Build Modals Using Pure CSS With CSS Modal

By . Filed in Web Design

In web design, you need to have good content organization. This helps to give the users more readable and functional information. You can do this by building a neat and tidy layout on the website. To organize the content, there are many interface elements and structures you can use, and modal dialog is one of them.

If you’ve been creating modal dialog with jQuery or other plugins, we’ve got some good news for you. With CSS Modal library, you’ll only need pure CSS.

Hans Christian Reinl, the one who developed CSS Modal, has included a lot of advantages that come with it. Some of the advantages are that it can be used as a SASS plugin, there’s cross browser support, it’s optimized for mobile, it can be inserted with media (image, video and sound), and it’s small and fast.

Almost all modern browsers support CSS Modal. It has been tested on Chrome, Firefox, Safari 6, Opera 12, IE8, IE9+, Windows Phone 8, iOS 6 and Android. While it still has minor problems for Android 2.3 (scrolling being the biggest issue, at the time of writing), it still works well.

HTML Markup

CSS Modal has three parts to work with: header, content and footer. The header is where you can put the title for the modal. The content is for displaying the important information you want to highlight. This part supports text, pictures and embedded code. As for the footer, you can add additional information here, such as a close button, an open new window button, etc.

To create a modal dialog, you should use the section tag and some predefined data-attributes, class and id. Inside the section tag, an element wrapped with .modal-inner class must be included. Here is the basic markup:

<section class="semantic-content" id="modal-id" tabindex="-1"
        role="dialog" aria-labelledby="modal-label" aria-hidden="true">

    <div class="modal-inner">
        <header id="modal-label"><!-- Header --></header>
        <div class="modal-content"><!-- The modals content --></div>
        <footer><!-- Footer --></footer>
    </div>

    <a href="#!" class="modal-close" title="Close this modal" data-close="Close"
        data-dismiss="modal">×</a>
</section>

The id in the section tag is used for calling the modal from another function, by a link for example, and the value can be changed as required. a tag on the code, will be used as the modal close button. Attribute of the href should be left as shown above, as it will stop the page from scrolling to the top when clicked.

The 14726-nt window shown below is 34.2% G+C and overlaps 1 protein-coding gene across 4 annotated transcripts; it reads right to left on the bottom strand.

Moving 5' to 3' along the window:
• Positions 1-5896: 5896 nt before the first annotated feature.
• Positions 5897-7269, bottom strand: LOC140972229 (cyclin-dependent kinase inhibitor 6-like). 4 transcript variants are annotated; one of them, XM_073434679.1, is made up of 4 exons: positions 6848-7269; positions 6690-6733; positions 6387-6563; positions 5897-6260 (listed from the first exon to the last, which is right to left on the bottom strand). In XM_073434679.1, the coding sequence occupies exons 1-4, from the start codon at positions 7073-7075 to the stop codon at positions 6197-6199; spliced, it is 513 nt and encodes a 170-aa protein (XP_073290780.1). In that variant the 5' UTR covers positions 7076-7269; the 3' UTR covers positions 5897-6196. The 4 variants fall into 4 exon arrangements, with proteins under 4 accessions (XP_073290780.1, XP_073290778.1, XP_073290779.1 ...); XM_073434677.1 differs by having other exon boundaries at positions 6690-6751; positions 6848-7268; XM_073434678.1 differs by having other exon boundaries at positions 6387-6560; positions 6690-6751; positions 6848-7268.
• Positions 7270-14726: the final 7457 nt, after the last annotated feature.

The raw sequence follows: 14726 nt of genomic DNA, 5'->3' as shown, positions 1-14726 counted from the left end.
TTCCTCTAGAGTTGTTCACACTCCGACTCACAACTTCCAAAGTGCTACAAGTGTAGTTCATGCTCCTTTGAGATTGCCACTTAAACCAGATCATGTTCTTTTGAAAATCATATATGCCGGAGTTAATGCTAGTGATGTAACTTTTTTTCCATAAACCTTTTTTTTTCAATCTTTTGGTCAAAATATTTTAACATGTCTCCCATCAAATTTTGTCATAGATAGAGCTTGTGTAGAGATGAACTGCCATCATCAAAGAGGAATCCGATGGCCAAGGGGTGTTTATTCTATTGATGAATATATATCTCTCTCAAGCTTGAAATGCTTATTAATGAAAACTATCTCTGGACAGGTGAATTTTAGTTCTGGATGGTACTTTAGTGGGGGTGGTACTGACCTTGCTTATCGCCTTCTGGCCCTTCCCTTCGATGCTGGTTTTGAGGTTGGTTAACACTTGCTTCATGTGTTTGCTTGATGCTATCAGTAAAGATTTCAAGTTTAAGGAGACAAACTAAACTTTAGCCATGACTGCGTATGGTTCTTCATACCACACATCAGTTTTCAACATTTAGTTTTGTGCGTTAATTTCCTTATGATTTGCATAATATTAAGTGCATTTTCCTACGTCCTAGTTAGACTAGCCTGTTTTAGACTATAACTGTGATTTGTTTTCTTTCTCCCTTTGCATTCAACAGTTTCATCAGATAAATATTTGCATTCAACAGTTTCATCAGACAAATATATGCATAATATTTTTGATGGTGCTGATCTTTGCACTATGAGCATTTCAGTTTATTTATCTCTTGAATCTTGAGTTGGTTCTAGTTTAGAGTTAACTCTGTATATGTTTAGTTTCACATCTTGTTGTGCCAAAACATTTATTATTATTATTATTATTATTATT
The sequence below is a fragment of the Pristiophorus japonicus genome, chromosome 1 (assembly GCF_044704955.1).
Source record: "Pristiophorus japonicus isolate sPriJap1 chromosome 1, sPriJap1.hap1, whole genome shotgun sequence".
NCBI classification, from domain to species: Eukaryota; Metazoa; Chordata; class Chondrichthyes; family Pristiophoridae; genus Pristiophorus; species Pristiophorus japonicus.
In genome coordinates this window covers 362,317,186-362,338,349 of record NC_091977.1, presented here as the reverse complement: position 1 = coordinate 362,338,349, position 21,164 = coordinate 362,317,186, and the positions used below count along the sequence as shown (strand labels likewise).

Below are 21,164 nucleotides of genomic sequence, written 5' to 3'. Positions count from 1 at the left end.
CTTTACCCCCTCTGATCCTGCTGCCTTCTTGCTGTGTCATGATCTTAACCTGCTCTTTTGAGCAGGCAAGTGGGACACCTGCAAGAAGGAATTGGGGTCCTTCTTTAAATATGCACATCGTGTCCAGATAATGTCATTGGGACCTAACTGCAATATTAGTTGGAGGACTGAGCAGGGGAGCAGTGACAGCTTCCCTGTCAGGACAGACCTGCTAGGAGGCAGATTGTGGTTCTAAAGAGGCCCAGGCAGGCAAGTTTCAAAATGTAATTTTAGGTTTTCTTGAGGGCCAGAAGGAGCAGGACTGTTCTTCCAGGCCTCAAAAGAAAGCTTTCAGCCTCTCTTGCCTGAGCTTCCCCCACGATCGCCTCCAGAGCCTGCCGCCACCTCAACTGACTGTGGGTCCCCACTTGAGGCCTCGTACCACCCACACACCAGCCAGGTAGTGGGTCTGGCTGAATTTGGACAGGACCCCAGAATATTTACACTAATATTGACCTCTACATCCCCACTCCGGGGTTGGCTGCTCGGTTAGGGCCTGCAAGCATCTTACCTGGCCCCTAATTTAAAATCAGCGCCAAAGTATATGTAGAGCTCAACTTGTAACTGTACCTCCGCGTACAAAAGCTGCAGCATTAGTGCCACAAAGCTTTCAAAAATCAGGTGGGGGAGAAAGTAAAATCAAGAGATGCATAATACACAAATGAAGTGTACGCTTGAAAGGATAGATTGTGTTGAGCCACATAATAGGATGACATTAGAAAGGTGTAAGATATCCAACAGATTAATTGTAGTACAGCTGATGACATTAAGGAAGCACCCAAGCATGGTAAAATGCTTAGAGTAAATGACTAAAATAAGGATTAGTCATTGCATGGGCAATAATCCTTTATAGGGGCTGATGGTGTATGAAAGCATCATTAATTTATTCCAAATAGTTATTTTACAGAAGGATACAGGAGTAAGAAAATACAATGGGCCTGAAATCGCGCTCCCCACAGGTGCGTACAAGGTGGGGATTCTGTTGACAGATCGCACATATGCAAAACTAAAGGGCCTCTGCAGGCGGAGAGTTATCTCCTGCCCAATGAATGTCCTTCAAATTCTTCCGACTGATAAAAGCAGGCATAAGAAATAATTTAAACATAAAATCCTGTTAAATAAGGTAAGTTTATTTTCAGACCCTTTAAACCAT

The header and footer are optional parts, which you may (or may not) include. But please keep in mind, if you use a header, you must add in a unique ID name and change the aria-labelledby attribute to the same value.

Don’t forget to include the CSS Modal library, which you can download from its GitHub page, to your project.

<head>
..
<link rel="stylesheet" href="css/modal.css">
..
</head>

Additional Javascript

There are still some issues when you use CSS Modal with pure CSS, such as:

  • Issues with IE 8 compatibility
  • Keyboard Escape button to exit
  • Scrolling background prevention
  • Focus effect to the modal and back to page after closing it

So to fix those problems, javascript is still needed here. Fortunately, CSS Modal has provided you with a lightweight javascript source code for your convenience. Include this code before your closing body tag.

<script type="text/javascript" src='js/modal.js'></script>

Final Thought

Creating modal with pure CSS still has some drawbacks, but it can become an alternate tool to further enrich your website. And you probably want to try something slightly different. With a little creativity, you could make some pretty awesome modals. Give it a shot.

Author:

Irfan is a writer for hongkiat.com and tech enthusiast all-around. He also appreciates much on minimalist and clean design. Movie and football lovers and enjoy to travel around in his free time.

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